No biologist would mistake the microscopic "cells" that chemical biologist Neal Devaraj and colleagues are whipping up at the University of California, San Diego (UCSD), for the real thing. Instead of the lipid membrane that swaddles our cells, these cell mimics wear a coat of plastic—polymerized acrylate. And although they harbor a nucleuslike compartment containing DNA, it lacks a membrane like a real cell's nucleus, and its main ingredients are minerals found in clay.
Yet these mock cells are cutting-edge, "the closest anyone has come to building an actual functioning synthetic eukaryotic cell," says synthetic biologist Kate Adamala of the University of Minnesota in Minneapolis, who was not part of the work. Like real cells, the spheres can send protein signals to their neighbors, triggering communal behavior. And as Devaraj and his team revealed in a preprint recently posted on the bioRxiv site, the "nucleus" talks to the rest of the cell, releasing RNA that sparks the synthesis of proteins. The artificial nuclei can even respond to signals from other cell mimics. "This may be the most important paper in synthetic biology this year," Adamala says.
Synthetic biologists have big dreams for artificial cells. Compared with simpler synthetic structures, such as the liposomes that are already being used to transport certain drugs in the body, they could be more sensitive to their environment and perform a greater variety of jobs. In the future, artificial cells may deliver drugs more precisely to their targets, hunt down cancer cells, detect toxic chemicals, or improve the accuracy of diagnostic testing. Arrays of interacting synthetic cells could form artificial tissues and smart materials that sense and adapt to their surroundings. As scientists struggle to devise cell facsimiles, they may also learn more about how life originated and overcame some of the same engineering challenges.
Performing some functions of a cell, such as manufacturing proteins and duplicating DNA, in isolation won't be enough. "If we are going to develop synthetic materials, we need to have the individual units cooperate," Devaraj says. Researchers had already devised synthetic cells that can communicate with each other by exchanging relatively small molecules such as sugars and hydrogen peroxide. However, Devaraj notes, many of the molecular signals in our bodies, including the hormone insulin and the cytokines that fire up our immune cells, are proteins and are typically much larger.
To make a more cell-like cell mimic, Devaraj and his colleagues stepped away from nature. Their latest pseudocells "look a little bit like natural cells, but they are made of completely artificial materials," says co-author Henrike Niederholtmeyer, a synthetic biologist at UCSD. The researchers used a silicon chip with microscopic fluid-filled channels to extrude tiny droplets that contain raw materials such as DNA, minerals from clay, and individual acrylate molecules. Ultraviolet light and chemical treatment spurred a porous membrane to form around each droplet. At the same time, the minerals and DNA inside the droplet condensed into a gel with the texture of a soft contact lens, creating a version of the nucleus, Devaraj says.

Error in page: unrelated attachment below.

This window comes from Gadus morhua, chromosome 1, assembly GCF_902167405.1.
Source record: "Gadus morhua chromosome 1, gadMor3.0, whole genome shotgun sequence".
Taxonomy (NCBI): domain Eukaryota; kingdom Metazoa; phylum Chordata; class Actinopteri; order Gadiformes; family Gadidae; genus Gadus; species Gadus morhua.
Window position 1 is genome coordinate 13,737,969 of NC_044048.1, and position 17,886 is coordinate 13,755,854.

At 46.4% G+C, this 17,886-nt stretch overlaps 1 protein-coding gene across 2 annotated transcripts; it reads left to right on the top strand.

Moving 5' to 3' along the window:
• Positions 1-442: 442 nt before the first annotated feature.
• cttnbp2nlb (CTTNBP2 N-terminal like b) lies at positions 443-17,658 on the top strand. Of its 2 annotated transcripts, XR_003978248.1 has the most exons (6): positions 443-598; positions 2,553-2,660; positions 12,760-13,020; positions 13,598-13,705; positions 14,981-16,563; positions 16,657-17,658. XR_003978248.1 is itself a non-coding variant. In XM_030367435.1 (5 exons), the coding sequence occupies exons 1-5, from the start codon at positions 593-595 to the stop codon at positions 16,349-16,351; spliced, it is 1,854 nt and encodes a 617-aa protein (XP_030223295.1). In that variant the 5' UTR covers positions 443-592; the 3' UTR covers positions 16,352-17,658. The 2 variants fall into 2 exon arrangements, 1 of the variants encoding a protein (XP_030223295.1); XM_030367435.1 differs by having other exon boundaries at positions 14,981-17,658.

The result was a cell replica with new powers of communication. For some experiments, Devaraj's team equipped the nuclei of the cell mimics with DNA that encodes green fluorescent protein (GFP). They also outfitted some of their creations with a trap, a sticky stretch of DNA that captures GFP molecules. By adding a mixture of enzymes and other necessities for protein synthesis, such as ribosomes, to the fluid surrounding the ersatz cells, the investigators switched them on. This molecular machinery crossed the porous membrane, read the genetic information in the nucleus, and sparked synthesis of GFP.
The scientists then mixed cell mimics designed to produce GFP with receiver cells that couldn't make the marker themselves but did harbor the DNA trap for GFP. After 2 hours, receiver cells that were adjacent to senders were aglow, indicating that they had picked up the GFP message from neighbors. In a similar experiment, the team crafted mimics that released a different protein signal that switches on GFP synthesis in recipients. Like real cells, these cell mimics could communicate with nearby counterparts and stimulate them to produce proteins.
The imitation cells also displayed another lifelike attribute called quorum sensing, in which cells' behavior changes once they become abundant enough. This ability came to light when researchers tested solutions containing different densities of cell mimics, all of which released the activator of GFP synthesis and could make GFP as well when triggered. If a solution contained only a few of the synthetic cells, almost none turned green. After they reached a threshold density, however, nearly all of them lit up. Before they can begin to make GFP, the artificial cells apparently need to absorb a certain minimal amount of the activating protein from their surroundings.
The cell mimics are tough, remaining undamaged after 2 years in a freezer. Their durability may make them good environmental sensors—one of several applications for the structures that the UCSD team is now exploring. And Devaraj and colleagues hope to equip these or other synthetic cells with the ability to grow and divide.
Bioengineer Yuval Elani of Imperial College London is impressed with the design of the cell mimics. "The concept of using these nonbiological components is a powerful one." But the artificial components could also be a drawback for applications, he notes, if they prove incompatible with "natural" components making up artificial cells that other researchers are developing.